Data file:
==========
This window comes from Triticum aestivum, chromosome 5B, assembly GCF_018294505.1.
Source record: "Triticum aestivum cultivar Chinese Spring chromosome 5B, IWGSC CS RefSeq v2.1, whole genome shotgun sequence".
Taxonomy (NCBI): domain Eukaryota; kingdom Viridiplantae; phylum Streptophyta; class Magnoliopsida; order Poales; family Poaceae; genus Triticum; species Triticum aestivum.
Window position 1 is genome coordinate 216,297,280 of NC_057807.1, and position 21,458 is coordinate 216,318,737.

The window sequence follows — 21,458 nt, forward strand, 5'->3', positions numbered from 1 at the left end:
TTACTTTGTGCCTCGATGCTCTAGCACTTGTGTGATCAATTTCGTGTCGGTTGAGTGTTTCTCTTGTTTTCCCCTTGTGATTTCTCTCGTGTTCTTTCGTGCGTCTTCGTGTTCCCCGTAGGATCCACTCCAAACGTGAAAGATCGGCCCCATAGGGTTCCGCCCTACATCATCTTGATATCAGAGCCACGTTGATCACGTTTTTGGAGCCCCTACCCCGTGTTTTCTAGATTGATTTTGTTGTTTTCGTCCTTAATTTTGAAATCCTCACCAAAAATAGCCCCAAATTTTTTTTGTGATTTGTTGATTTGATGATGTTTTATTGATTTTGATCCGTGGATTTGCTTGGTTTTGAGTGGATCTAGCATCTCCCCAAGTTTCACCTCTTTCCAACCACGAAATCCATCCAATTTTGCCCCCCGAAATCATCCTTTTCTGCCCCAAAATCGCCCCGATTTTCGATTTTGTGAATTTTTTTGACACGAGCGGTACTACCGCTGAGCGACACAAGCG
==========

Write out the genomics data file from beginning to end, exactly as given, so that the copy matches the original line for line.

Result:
This window comes from Triticum aestivum, chromosome 5B, assembly GCF_018294505.1.
Source record: "Triticum aestivum cultivar Chinese Spring chromosome 5B, IWGSC CS RefSeq v2.1, whole genome shotgun sequence".
Taxonomy (NCBI): domain Eukaryota; kingdom Viridiplantae; phylum Streptophyta; class Magnoliopsida; order Poales; family Poaceae; genus Triticum; species Triticum aestivum.
Window position 1 is genome coordinate 216,297,280 of NC_057807.1, and position 21,458 is coordinate 216,318,737.

The window sequence follows — 21,458 nt, forward strand, 5'->3', positions numbered from 1 at the left end:
TTACTTTGTGCCTCGATGCTCTAGCACTTGTGTGATCAATTTCGTGTCGGTTGAGTGTTTCTCTTGTTTTCCCCTTGTGATTTCTCTCGTGTTCTTTCGTGCGTCTTCGTGTTCCCCGTAGGATCCACTCCAAACGTGAAAGATCGGCCCCATAGGGTTCCGCCCTACATCATCTTGATATCAGAGCCACGTTGATCACGTTTTTGGAGCCCCTACCCCGTGTTTTCTAGATTGATTTTGTTGTTTTCGTCCTTAATTTTGAAATCCTCACCAAAAATAGCCCCAAATTTTTTTTGTGATTTGTTGATTTGATGATGTTTTATTGATTTTGATCCGTGGATTTGCTTGGTTTTGAGTGGATCTAGCATCTCCCCAAGTTTCACCTCTTTCCAACCACGAAATCCATCCAATTTTGCCCCCCGAAATCATCCTTTTCTGCCCCAAAATCGCCCCGATTTTCGATTTTGTGAATTTTTTTGACACGAGCGGTACTACCGCTGAGCGACACAAGCG